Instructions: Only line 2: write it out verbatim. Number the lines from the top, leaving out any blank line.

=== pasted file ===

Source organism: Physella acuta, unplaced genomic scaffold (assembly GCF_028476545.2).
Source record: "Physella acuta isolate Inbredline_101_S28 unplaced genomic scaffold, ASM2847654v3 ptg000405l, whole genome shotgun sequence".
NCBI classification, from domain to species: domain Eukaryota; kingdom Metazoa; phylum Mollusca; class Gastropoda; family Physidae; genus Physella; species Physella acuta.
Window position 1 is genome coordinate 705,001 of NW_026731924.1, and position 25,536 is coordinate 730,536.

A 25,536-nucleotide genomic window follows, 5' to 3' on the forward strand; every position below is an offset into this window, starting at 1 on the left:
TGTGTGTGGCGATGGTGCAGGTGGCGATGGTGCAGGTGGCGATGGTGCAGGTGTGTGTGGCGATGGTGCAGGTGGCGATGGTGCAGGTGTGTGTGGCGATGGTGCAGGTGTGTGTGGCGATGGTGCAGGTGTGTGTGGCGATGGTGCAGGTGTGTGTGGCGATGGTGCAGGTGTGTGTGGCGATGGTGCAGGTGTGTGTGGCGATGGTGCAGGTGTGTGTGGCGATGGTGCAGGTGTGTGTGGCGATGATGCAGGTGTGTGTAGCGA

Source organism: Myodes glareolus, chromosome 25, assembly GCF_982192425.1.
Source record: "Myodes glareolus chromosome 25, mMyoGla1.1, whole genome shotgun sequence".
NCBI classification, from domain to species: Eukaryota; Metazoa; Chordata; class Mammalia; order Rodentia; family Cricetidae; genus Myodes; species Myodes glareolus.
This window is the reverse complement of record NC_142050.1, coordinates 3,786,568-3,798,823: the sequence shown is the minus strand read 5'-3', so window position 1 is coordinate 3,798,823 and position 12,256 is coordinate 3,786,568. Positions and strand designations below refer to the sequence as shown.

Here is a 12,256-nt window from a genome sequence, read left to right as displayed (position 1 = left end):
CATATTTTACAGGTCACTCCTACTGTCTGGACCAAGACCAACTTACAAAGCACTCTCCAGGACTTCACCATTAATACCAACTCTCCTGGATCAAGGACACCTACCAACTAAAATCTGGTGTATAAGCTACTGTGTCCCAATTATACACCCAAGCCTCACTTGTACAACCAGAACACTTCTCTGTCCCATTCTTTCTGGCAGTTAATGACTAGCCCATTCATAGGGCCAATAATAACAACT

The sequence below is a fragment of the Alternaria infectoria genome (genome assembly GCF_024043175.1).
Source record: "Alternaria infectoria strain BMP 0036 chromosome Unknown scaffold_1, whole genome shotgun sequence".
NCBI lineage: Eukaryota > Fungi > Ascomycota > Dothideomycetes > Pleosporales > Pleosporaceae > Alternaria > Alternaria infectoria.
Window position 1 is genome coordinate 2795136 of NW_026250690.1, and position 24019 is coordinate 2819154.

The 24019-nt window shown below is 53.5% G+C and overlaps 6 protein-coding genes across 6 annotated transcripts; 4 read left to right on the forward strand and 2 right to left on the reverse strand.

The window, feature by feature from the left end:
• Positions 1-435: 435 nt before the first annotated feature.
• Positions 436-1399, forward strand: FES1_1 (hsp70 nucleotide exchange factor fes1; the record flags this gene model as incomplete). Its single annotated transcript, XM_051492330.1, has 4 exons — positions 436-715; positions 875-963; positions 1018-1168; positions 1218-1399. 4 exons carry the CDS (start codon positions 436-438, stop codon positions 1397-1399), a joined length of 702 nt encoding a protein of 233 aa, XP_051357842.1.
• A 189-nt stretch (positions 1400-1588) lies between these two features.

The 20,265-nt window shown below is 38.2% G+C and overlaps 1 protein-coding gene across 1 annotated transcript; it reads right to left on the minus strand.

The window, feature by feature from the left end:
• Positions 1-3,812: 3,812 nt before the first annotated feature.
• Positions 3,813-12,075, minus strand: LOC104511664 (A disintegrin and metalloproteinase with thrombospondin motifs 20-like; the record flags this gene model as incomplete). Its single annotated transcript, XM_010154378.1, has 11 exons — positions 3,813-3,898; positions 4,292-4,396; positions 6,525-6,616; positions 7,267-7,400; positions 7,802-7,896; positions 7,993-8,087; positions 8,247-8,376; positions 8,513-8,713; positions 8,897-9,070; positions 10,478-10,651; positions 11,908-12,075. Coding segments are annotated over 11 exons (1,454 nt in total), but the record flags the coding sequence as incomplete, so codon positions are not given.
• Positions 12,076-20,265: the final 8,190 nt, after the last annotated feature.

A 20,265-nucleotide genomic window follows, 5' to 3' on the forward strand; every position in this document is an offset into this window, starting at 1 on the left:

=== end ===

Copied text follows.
Source record: "Physella acuta isolate Inbredline_101_S28 unplaced genomic scaffold, ASM2847654v3 ptg000405l, whole genome shotgun sequence".